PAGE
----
In 1989, an interesting study was conducted in two rural communities in Portugal, each with 800 inhabitants. In both, the salt consumption was high and around 30% of the inhabitants were suffering from high blood pressure. In one of the villages an educational program was launched, in which people were taught to lower their salt intake, and the inhabitants from the other village served as a comparison group. After a year, in the intervention group the average blood pressure was reduced by 3,5/5,0 mmHg, and after two years it was reduced by 5,0/5,1 mmHg—very significant statistical differences when compared to the control village, where diastolic blood pressure remained stable, and the systolic one increased.
Many more animal studies have shown the existence of a clear dose-response relationship between salt intake and blood pressure. Some epidemiological studies, with human subjects, suggest the existence of the following relationship: the higher the salt intake, the more blood pressure increases. At the same time, long term studies, in which lowering the salt intake was maintained for at least 4 weeks, have shown a decrease in blood pressure by 5/3 mmHg for people suffering from high blood pressure and by 2/1 mmHg for those with normal blood pressure. This equals a decrease of approximately 14% of deaths connected to strokes and about 9% of deaths caused by coronary heart disease in hypertensives, and 6% and 4% respectively in normotensive patients.
Disclaimer for skeptics
Some studies evaluating the effects of sodium decrease over a very short term (a few days or 1-2 weeks) did not show benefits from the point of view of cardiovascular health and some specialists have interpreted this data to prove the inefficacy of decreasing sodium intake in the diet., Still, these interpretations remain in the minority and tend to selectively interpret results; which, in the end, is not surprising at all, seeing that there are still health professionals who believe that tobacco is not that harmful for health, despite an overwhelming amount of evidence to the contrary. As it has been ironically pointed out, these skeptical articles must be taken with a grain of salt. At the end of 2012, almost simultaneously with the appearance of an article signed by a group of Polish researchers which contested the need to reduce salt consumption, the American Heart Association published an article in which the evidence was critically analysed and the conclusion was: “Indeed, evidence supporting recommendation for a low sodium intake in the general population remains robust and convincing.”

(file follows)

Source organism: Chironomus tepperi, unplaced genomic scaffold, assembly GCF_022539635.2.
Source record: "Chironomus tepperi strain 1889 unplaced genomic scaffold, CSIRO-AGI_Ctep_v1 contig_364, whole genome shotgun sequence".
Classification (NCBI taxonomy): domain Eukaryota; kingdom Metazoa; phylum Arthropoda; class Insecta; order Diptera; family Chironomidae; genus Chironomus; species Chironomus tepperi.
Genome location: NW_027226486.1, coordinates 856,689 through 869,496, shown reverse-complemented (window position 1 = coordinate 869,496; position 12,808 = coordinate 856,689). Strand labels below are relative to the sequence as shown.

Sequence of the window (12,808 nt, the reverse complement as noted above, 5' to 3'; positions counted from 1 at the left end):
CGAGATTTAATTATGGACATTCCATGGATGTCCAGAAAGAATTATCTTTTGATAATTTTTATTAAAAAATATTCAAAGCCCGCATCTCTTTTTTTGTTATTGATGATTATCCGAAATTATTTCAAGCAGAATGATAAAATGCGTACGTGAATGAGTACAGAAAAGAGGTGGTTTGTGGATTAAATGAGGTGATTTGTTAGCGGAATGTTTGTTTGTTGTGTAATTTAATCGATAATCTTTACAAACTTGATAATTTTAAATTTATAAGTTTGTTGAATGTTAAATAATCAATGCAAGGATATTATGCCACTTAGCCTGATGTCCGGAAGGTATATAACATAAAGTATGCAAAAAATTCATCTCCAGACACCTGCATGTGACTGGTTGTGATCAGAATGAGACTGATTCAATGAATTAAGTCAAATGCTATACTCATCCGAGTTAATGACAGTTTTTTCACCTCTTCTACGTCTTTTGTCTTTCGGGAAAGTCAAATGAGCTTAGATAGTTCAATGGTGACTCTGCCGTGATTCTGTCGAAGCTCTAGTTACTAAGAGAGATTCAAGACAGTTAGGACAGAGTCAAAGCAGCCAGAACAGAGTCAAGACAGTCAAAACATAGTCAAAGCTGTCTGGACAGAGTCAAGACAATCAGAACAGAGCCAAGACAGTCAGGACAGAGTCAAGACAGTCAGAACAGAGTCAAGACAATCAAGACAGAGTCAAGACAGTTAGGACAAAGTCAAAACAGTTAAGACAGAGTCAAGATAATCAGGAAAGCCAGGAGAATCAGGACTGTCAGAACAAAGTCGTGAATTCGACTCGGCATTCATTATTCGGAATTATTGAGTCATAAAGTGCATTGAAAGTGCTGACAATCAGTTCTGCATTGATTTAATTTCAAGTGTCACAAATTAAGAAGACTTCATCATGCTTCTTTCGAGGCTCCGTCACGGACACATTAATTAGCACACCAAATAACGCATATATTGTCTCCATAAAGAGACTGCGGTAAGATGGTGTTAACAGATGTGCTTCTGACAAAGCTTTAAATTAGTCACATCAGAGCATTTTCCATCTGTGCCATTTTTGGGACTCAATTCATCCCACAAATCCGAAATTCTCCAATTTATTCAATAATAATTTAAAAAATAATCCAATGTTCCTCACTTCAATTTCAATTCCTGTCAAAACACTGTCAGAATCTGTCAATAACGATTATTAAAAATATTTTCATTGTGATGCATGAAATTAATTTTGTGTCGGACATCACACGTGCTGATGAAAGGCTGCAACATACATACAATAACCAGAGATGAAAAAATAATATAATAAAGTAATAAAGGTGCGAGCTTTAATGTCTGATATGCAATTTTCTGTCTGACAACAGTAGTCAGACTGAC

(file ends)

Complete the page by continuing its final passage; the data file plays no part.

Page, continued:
Besides the connection between excessive salt consumption and issues with the cardiovascular system, there is data that shows that salt intake is associated with obesity through the consumption of soft drinks, as well as with kidney stones and asthma. Salt excess also increases calcium excretion, a phenomenon which may have negative effects on bone health with an increased risk of osteoporosis. For Asian populations, it was proved that a high salt intake is associated with a high risk of gastric cancer.
Where does the salt we consume come from?
At this moment, it would be useful to provide a short analysis of the main sources of salt in our diet. In developed countries, most of the sodium a person consumes is not from salt added to food when eating, which only accounts for 15% of total intake. A further 10% comes from natural unprocessed foods (fruits, vegetables, meat etc.). The rest of the daily intake, 75%, is from salt contained in processed foods. The problem with this is that in the production process of most foods there is a reversal of the natural ratio between sodium and potassium ions. Fruits, vegetables, cereal, even milk and meat, when fresh contain relatively small amounts of sodium and large quantities of potassium. As a result of processing and packaging foods most of the potassium is lost and sodium—which we have already identified as being the harmful factor in salt—is added.
Can we reduce salt in our diets without turning our meals into torture?
We like salt because it adds flavour to food. When we try to reduce the salt intake, food might seem tasteless. But one can educate taste, and by gradually reducing salt, your taste buds can get used to smaller amounts. Furthermore, by choosing foods wisely, we can still have tasty and healthy meals. Get into the habit of checking the nutritional information labels and avoid or only consume in small quantities those which are high in sodium or salt. We can replace part of the salt we add to our food with tasty spices (caraway, mint, lovage, parsley, oregano, onion, garlic, fenugreek, etc.). We can buy fruits instead of salty snacks. It’s beneficial to reduce (or even eliminate) processed foods (cold cuts, bacon, instant soups, pickles, olives, soya sauce, ketchup) and increase the proportion of unprocessed ones, fruits and vegetables, which are low in sodium and rich in potassium. In fact, plant-based foods also have other benefits which we will explore in a future article.
Robert Ancuceanu, PhD, is a professor in the Faculty of Pharmacy at the Carol Davila University of Medicine and Pharmacy in Bucharest, Romania.